we now get up earlier than the sun. first day of school.  Third grade.  she's such a big girl now.now that we live in the new house, school is almost across the street.  our school morning routine is a bit more relaxed due to the shorter commute. I have my sun screen...

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pushin' rocks

by paul from Austin ModHouse  (build blog) — Jan 04, 2012 02:32 AM
Editorial Rating: 1 2 3 4 5
Average Rating: 1 2 3 4 5 ( 0 votes)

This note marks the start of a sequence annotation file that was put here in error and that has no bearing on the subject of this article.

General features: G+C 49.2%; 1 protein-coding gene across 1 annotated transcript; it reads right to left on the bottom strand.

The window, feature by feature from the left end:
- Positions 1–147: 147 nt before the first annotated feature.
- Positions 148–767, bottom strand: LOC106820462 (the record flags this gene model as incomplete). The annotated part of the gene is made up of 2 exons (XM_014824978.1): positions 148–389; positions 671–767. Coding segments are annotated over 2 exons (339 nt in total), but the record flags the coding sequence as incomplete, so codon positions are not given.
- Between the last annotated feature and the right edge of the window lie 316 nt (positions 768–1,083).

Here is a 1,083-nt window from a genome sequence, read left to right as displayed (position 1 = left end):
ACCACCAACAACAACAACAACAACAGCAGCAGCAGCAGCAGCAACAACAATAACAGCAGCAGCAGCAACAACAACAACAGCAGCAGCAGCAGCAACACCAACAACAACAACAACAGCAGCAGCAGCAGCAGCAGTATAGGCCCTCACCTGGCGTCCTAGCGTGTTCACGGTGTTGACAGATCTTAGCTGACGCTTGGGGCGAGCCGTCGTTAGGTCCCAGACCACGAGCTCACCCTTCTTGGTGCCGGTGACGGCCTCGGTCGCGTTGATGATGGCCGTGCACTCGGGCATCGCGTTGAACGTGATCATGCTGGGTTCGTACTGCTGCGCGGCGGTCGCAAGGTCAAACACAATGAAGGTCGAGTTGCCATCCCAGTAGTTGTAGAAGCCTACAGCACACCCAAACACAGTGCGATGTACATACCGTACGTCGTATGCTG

we are completely done with the masons.  we've started moving all the extra stone around.have been creating planter boxes and spending too much time and money at the natural gardenerwe have acquired a variety of flowering plants that attract butterflies.  my daughter is so happy about their frequent visits.the invisible...

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Progress With Some Pain

by splatgirl from Modern in MN  (build blog) — Jan 04, 2012 02:37 AM
Editorial Rating: 1 2 3 4 5
Average Rating: 1 2 3 4 5 ( 0 votes)